3. Large Breeds: Includes Labradors, Golden Retrievers, and German Shepherds. They have a slower growth rate and should switch to adult food around 15-18 months.
  4. Giant Breeds: Breeds like Great Danes and Mastiffs that take longer to reach their full size should transition to adult food later, typically between 18-24 months.

Key Considerations:

  • Individual Variation: Remember, these are general guidelines. Individual dogs may vary based on their specific growth patterns and health conditions.
  • Consult a Vet: It's always a good idea to consult with a veterinarian to determine the best time to switch, especially if your dog has specific health needs or dietary requirements.
  • Transition Gradually: When switching to adult food, do it gradually over 7-10 days to avoid digestive upset.
Dog looking into a bowl of dog biscuits

Puppy Feeding Frequently Asked Questions

What is the Difference Between Puppy and Adult Dog Food?

Understanding the difference between puppy and adult dog food is key. Puppy food supports rapid growth and development with higher calories, protein content and essential nutrients. Adult dog food, on the other hand, is formulated to maintain a healthy weight and support ongoing health in a fully grown dog.

When Should I Switch My Puppy from Starter to Food?

The switch from starter to regular puppy food usually happens around three to four months of age. This change is a step towards preparing them for adult dog food later.

What Age Do You Reduce Puppy Meals?

As puppies grow, their feeding schedule also changes. Around six months of age, you can typically reduce feeding from three times a day to twice daily. This helps prepare them for the adult feeding schedule.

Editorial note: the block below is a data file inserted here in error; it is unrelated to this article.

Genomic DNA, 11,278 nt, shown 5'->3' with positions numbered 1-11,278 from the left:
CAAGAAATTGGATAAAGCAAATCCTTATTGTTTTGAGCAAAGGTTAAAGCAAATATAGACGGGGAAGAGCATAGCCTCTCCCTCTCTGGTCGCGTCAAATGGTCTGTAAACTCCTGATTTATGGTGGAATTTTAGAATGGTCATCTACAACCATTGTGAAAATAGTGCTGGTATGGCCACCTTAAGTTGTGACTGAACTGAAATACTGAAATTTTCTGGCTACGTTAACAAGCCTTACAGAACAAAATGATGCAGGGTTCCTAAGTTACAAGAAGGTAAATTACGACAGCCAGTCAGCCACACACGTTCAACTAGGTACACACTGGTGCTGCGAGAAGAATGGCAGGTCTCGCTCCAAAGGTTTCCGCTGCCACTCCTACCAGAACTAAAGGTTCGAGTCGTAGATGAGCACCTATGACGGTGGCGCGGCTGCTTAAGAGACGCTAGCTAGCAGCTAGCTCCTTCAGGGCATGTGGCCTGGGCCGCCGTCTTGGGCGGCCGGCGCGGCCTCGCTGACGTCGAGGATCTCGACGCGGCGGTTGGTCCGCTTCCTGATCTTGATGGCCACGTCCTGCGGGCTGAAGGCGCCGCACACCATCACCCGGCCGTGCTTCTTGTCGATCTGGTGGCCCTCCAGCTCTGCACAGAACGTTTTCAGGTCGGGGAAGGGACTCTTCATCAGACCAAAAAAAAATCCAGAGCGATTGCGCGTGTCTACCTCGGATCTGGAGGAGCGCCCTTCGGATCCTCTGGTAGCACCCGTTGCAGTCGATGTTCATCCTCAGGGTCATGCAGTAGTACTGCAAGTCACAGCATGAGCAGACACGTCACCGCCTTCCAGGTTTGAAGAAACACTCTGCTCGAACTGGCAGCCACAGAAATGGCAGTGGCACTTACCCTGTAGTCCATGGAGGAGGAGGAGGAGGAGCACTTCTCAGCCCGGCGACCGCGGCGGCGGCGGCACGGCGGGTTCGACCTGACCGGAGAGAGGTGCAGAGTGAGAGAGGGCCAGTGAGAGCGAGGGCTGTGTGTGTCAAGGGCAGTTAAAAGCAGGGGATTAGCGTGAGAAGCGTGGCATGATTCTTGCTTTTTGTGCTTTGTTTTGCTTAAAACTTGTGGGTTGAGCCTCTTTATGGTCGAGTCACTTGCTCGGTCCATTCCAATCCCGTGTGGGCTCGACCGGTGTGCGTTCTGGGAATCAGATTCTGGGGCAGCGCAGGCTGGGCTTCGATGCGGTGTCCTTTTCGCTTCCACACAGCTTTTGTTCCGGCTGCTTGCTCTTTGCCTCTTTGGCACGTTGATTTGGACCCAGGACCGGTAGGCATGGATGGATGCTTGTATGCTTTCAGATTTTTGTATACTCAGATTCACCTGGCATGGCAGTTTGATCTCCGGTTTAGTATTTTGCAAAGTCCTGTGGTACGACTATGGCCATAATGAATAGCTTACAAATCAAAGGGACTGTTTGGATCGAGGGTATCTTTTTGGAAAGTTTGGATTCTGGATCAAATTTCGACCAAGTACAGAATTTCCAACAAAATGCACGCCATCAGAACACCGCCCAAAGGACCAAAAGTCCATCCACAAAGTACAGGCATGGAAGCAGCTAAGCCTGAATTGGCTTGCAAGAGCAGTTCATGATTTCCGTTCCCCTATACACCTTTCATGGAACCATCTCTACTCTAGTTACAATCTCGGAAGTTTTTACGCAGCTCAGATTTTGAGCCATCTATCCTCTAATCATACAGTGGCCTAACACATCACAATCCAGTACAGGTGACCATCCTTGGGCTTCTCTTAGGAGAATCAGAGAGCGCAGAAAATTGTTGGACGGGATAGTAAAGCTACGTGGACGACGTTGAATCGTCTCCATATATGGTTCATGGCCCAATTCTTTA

Can Puppies Eat a Raw Diet?

A raw diet is not dangerous for puppies but requires careful planning to ensure it meets their specific nutritional needs for growth and development. A balanced, raw diet typically includes raw meat, bones, fruits, and vegetables. However, consulting with a veterinarian or a canine nutritionist is essential to ensure the diet is appropriately balanced in nutrients like protein, fat, and essential vitamins.

Additionally, risks include potential bacterial contamination and bone safety. Safe handling and storing raw food are important, and any dietary changes should be introduced gradually. Regular vet check-ups are recommended to monitor the puppy's health and development on a raw diet.

Why Isn’t My Puppy Eating?

If your puppy isn't eating, it could be due to several reasons. Environmental changes, stress, or dietary shifts can impact their appetite. Teething discomfort may also cause a decrease in eating. More serious concerns like health issues, reactions to vaccinations or medications, or overfeeding could be culprits.

If your puppy's appetite doesn't improve, or if they show other symptoms like lethargy, vomiting, or diarrhoea, consult a veterinarian. Puppies have high nutritional needs for their growth and development, so prolonged loss of appetite should be addressed quickly.

Can Adult Dogs Eat Puppy Food?

While adult dogs can eat puppy food, it's not ideal due to the higher calorie content, which can lead to weight gain and other health issues in a mature dog.